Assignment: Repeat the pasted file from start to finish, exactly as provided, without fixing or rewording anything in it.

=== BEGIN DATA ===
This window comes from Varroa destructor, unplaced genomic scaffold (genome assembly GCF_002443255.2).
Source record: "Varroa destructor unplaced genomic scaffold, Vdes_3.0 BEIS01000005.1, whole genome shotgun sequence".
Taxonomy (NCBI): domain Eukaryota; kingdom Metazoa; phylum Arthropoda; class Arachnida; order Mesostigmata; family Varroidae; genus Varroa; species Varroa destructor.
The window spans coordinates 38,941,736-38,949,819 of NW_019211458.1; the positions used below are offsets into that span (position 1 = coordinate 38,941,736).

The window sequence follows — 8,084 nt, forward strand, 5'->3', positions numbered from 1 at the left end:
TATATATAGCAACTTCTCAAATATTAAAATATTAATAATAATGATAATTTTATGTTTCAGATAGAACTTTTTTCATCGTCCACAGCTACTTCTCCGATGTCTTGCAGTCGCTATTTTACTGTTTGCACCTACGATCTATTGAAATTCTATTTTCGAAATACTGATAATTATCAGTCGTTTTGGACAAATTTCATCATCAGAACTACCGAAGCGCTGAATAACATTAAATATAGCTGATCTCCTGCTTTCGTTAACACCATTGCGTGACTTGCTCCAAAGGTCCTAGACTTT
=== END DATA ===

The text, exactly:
This window comes from Varroa destructor, unplaced genomic scaffold (genome assembly GCF_002443255.2).
Source record: "Varroa destructor unplaced genomic scaffold, Vdes_3.0 BEIS01000005.1, whole genome shotgun sequence".
Taxonomy (NCBI): domain Eukaryota; kingdom Metazoa; phylum Arthropoda; class Arachnida; order Mesostigmata; family Varroidae; genus Varroa; species Varroa destructor.
The window spans coordinates 38,941,736-38,949,819 of NW_019211458.1; the positions used below are offsets into that span (position 1 = coordinate 38,941,736).

The window sequence follows — 8,084 nt, forward strand, 5'->3', positions numbered from 1 at the left end:
TATATATAGCAACTTCTCAAATATTAAAATATTAATAATAATGATAATTTTATGTTTCAGATAGAACTTTTTTCATCGTCCACAGCTACTTCTCCGATGTCTTGCAGTCGCTATTTTACTGTTTGCACCTACGATCTATTGAAATTCTATTTTCGAAATACTGATAATTATCAGTCGTTTTGGACAAATTTCATCATCAGAACTACCGAAGCGCTGAATAACATTAAATATAGCTGATCTCCTGCTTTCGTTAACACCATTGCGTGACTTGCTCCAAAGGTCCTAGACTTT